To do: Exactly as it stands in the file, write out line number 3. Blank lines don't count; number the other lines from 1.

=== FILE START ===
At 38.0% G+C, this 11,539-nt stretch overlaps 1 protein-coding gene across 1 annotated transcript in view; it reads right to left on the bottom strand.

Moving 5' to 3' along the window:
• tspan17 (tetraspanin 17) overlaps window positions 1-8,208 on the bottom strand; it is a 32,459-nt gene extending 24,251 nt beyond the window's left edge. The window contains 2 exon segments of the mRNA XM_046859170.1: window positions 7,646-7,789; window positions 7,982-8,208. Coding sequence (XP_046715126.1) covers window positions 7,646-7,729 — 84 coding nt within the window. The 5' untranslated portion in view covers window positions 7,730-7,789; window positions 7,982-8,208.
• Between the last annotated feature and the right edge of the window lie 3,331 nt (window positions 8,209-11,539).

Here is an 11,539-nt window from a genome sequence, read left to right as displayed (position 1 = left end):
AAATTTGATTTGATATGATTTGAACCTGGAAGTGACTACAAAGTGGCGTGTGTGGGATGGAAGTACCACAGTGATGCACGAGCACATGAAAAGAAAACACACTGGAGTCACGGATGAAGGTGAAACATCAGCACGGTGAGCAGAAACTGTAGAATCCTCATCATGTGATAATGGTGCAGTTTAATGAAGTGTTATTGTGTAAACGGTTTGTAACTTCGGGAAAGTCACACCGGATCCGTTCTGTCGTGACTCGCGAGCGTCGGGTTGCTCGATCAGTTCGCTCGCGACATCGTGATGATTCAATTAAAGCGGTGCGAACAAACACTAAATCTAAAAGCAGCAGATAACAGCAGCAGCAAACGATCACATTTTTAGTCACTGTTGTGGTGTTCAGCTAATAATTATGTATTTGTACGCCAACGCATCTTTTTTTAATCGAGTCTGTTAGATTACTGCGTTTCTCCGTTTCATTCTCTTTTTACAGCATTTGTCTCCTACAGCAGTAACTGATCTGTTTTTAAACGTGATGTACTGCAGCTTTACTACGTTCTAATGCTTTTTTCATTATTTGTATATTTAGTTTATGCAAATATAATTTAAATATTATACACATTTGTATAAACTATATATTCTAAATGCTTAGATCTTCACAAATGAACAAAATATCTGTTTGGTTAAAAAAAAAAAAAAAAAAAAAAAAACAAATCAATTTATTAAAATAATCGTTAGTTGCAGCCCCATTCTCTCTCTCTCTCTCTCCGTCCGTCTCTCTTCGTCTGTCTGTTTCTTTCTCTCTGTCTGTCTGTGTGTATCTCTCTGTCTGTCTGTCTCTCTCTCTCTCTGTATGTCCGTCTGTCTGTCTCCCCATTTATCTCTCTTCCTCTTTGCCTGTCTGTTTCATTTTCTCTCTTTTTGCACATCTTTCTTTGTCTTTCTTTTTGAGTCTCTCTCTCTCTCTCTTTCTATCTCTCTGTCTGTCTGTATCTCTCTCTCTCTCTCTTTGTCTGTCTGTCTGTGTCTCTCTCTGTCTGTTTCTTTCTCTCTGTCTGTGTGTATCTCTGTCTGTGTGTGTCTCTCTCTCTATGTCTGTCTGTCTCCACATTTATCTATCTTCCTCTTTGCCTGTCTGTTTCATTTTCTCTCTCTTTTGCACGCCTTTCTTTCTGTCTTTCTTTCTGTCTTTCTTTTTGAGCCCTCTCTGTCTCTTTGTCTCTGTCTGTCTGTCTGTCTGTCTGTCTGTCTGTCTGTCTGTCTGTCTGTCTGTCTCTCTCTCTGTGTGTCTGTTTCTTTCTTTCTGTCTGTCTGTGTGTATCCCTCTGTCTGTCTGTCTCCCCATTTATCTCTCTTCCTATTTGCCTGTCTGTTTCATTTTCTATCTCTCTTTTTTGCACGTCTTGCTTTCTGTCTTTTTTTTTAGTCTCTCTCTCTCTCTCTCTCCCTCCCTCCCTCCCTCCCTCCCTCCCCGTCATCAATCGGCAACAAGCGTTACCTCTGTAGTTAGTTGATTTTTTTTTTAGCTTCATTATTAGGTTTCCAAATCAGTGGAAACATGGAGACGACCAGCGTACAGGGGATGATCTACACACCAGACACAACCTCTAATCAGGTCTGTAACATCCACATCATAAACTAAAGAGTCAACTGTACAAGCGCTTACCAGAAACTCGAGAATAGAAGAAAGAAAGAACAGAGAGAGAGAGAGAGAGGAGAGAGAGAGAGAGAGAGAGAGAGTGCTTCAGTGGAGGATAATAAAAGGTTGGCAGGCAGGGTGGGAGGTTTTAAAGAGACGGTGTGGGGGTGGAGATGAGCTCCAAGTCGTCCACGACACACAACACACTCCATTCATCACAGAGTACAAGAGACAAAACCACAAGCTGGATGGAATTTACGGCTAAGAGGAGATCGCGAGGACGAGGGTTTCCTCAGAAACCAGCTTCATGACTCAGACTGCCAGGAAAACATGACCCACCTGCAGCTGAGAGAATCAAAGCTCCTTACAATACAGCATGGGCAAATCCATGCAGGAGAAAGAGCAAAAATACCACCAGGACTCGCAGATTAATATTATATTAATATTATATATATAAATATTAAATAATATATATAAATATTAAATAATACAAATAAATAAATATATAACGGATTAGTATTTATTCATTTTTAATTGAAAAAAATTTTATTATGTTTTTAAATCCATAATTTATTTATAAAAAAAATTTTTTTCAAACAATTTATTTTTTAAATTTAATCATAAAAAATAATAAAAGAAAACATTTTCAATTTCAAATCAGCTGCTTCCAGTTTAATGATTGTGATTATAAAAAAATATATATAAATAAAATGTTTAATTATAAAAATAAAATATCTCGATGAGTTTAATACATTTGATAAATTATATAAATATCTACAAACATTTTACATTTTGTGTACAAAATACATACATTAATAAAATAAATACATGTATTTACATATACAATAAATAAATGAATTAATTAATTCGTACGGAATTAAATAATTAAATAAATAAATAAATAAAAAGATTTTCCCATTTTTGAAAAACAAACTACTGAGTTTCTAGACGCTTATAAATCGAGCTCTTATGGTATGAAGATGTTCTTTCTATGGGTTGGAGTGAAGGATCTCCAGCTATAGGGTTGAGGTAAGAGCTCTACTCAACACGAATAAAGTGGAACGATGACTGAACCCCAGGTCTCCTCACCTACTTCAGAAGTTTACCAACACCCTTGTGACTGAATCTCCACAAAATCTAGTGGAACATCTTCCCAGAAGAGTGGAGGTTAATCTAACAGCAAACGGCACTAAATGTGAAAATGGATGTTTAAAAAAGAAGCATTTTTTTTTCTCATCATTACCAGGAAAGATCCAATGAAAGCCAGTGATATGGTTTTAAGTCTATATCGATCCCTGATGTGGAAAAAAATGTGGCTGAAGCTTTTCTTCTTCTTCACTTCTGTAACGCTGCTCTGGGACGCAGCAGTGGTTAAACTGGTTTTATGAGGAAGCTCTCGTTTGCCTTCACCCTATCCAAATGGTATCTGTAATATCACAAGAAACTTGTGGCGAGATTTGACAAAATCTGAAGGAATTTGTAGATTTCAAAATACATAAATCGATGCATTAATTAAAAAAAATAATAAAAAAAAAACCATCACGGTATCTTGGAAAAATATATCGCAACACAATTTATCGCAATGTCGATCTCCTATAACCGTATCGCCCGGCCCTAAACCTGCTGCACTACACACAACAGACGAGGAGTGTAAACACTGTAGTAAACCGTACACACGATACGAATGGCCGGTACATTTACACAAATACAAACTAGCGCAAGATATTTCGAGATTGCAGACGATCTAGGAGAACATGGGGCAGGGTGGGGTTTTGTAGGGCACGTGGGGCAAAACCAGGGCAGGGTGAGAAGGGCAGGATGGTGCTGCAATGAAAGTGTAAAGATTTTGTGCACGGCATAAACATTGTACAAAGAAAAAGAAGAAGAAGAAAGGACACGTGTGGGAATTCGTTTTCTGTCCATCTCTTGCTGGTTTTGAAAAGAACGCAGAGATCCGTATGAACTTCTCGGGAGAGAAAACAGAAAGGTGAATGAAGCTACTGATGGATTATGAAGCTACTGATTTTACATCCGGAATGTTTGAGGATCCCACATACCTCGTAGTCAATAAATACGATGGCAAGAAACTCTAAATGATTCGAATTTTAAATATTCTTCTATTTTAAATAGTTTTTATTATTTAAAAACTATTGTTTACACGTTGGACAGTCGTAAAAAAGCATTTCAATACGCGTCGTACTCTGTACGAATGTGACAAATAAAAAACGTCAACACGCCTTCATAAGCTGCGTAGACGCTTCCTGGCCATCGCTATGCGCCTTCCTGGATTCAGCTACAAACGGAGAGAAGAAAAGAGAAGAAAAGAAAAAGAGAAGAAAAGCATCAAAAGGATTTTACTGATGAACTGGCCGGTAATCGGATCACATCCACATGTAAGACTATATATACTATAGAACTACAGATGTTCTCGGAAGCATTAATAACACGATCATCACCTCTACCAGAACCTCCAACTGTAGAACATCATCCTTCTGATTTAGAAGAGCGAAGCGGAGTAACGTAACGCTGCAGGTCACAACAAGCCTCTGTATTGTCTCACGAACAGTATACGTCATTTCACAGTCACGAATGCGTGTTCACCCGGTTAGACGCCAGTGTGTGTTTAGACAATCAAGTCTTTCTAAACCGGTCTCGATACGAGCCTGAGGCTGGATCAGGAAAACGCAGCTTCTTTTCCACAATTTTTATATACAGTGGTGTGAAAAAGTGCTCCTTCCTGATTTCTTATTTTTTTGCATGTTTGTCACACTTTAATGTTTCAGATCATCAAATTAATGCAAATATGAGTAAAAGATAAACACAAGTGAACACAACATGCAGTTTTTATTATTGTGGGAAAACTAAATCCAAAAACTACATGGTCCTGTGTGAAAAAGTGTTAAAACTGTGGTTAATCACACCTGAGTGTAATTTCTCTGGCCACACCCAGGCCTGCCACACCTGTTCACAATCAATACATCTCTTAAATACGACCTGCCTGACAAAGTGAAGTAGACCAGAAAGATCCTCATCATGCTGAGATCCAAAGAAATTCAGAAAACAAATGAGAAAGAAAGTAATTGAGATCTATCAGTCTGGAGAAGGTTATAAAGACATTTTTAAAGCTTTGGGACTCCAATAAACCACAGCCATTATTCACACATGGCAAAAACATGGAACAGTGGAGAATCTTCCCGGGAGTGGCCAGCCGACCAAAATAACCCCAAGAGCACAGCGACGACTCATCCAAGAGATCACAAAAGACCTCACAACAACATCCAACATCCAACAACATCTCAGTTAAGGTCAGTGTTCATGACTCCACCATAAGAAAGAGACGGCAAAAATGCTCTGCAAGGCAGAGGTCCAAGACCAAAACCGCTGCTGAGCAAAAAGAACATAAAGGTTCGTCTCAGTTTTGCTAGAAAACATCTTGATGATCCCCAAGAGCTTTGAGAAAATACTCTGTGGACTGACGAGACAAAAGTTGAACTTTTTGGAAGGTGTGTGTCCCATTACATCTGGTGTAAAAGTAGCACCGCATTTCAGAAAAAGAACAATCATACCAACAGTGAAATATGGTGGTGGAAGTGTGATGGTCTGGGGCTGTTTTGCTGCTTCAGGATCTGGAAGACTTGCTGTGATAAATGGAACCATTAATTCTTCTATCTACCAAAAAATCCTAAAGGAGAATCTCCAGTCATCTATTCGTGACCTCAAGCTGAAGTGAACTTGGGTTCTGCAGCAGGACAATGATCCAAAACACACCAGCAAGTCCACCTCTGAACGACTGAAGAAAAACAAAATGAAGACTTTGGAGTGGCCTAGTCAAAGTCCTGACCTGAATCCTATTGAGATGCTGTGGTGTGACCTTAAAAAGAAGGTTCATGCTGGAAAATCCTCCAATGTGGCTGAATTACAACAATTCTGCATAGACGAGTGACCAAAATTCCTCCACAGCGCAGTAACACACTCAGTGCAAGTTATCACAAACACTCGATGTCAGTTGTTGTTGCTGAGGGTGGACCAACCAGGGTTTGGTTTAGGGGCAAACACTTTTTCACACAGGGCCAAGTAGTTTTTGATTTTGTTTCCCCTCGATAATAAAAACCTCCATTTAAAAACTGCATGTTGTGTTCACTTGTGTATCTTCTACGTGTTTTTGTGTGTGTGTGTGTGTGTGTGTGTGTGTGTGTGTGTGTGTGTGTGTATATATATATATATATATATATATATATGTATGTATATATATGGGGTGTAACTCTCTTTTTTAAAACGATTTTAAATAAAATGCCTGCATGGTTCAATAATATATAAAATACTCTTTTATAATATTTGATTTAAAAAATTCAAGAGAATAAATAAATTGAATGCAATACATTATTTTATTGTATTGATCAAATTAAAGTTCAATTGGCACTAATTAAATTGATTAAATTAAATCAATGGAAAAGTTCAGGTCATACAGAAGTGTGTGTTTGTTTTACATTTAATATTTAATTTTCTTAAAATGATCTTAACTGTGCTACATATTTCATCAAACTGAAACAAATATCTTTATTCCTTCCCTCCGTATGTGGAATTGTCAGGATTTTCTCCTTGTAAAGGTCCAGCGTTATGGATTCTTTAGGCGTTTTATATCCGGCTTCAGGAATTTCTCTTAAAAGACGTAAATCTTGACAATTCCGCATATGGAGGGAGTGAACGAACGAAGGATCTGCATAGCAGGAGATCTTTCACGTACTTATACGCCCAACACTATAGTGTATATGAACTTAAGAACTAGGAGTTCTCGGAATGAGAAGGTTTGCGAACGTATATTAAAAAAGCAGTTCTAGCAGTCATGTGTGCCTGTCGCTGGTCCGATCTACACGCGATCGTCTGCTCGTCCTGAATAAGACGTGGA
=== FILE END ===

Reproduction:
• tspan17 (tetraspanin 17) overlaps window positions 1-8,208 on the bottom strand; it is a 32,459-nt gene extending 24,251 nt beyond the window's left edge. The window contains 2 exon segments of the mRNA XM_046859170.1: window positions 7,646-7,789; window positions 7,982-8,208. Coding sequence (XP_046715126.1) covers window positions 7,646-7,729 — 84 coding nt within the window. The 5' untranslated portion in view covers window positions 7,730-7,789; window positions 7,982-8,208.